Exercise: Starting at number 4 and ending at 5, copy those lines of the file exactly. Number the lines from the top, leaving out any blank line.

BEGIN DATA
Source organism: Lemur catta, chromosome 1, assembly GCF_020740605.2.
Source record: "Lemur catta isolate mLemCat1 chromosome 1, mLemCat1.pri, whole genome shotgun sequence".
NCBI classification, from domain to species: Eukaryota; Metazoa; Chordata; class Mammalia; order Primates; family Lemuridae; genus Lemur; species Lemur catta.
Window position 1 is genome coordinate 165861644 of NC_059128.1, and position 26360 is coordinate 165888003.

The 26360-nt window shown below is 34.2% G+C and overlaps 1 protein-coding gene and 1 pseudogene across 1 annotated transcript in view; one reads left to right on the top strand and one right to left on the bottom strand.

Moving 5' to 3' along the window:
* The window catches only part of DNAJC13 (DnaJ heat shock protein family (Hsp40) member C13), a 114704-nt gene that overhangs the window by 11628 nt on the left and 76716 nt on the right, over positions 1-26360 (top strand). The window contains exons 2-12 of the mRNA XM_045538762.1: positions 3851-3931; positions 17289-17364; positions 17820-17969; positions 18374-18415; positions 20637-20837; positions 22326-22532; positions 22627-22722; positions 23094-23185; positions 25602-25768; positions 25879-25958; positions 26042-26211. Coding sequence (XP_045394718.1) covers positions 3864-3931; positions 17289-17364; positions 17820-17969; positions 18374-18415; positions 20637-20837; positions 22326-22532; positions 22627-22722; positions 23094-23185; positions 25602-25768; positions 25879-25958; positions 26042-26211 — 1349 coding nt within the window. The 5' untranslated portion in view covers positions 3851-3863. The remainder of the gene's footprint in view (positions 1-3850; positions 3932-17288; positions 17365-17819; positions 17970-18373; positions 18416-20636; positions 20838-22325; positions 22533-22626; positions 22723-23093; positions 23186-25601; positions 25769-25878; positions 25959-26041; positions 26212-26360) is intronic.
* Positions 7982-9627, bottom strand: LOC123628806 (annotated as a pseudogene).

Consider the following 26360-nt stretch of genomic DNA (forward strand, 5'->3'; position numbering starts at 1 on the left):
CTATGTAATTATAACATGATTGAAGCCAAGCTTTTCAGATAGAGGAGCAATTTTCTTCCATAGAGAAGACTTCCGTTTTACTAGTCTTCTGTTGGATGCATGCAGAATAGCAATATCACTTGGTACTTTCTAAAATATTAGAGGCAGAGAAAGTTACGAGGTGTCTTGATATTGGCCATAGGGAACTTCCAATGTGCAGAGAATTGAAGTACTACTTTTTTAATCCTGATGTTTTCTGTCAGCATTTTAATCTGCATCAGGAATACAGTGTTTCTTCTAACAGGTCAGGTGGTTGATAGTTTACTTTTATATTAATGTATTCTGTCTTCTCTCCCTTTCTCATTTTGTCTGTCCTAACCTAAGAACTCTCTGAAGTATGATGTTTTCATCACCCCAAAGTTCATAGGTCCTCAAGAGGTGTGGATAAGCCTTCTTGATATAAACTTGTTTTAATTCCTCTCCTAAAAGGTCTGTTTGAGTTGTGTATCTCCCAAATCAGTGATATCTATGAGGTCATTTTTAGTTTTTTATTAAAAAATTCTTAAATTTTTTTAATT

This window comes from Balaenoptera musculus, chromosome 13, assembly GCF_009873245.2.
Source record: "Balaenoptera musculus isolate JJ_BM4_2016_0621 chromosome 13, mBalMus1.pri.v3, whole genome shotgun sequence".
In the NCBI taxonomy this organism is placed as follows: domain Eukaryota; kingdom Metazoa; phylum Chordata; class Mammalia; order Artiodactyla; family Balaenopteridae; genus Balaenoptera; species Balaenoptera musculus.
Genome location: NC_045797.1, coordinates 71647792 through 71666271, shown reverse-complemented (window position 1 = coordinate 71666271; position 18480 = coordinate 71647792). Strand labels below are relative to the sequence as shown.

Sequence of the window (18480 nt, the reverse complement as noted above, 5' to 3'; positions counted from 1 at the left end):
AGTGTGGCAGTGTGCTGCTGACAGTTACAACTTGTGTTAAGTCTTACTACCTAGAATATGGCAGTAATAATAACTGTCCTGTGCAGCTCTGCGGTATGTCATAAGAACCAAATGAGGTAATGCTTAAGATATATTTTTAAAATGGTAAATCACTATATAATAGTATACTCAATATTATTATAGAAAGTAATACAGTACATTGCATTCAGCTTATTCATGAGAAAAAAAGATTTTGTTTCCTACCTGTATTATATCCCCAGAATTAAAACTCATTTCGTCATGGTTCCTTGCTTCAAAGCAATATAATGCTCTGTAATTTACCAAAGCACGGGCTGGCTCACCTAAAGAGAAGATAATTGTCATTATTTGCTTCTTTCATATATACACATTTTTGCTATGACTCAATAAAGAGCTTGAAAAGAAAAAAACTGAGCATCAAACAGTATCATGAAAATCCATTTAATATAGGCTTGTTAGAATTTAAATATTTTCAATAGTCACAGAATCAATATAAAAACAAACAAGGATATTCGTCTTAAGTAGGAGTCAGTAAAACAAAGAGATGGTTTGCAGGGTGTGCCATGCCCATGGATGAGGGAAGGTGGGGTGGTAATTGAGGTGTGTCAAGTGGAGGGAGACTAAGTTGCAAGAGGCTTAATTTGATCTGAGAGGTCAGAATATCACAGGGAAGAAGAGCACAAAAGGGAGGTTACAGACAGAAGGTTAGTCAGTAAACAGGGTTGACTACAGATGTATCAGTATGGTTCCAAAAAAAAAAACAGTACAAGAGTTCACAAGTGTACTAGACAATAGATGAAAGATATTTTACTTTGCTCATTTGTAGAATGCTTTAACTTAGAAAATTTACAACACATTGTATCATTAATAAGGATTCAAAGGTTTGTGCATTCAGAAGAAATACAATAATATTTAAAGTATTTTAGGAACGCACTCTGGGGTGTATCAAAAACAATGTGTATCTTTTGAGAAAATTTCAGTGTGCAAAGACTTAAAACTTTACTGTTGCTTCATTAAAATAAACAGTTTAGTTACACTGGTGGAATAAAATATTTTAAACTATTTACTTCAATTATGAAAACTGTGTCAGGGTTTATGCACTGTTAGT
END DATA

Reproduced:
Window position 1 is genome coordinate 165861644 of NC_059128.1, and position 26360 is coordinate 165888003.

The 26360-nt window shown below is 34.2% G+C and overlaps 1 protein-coding gene and 1 pseudogene across 1 annotated transcript in view; one reads left to right on the top strand and one right to left on the bottom strand.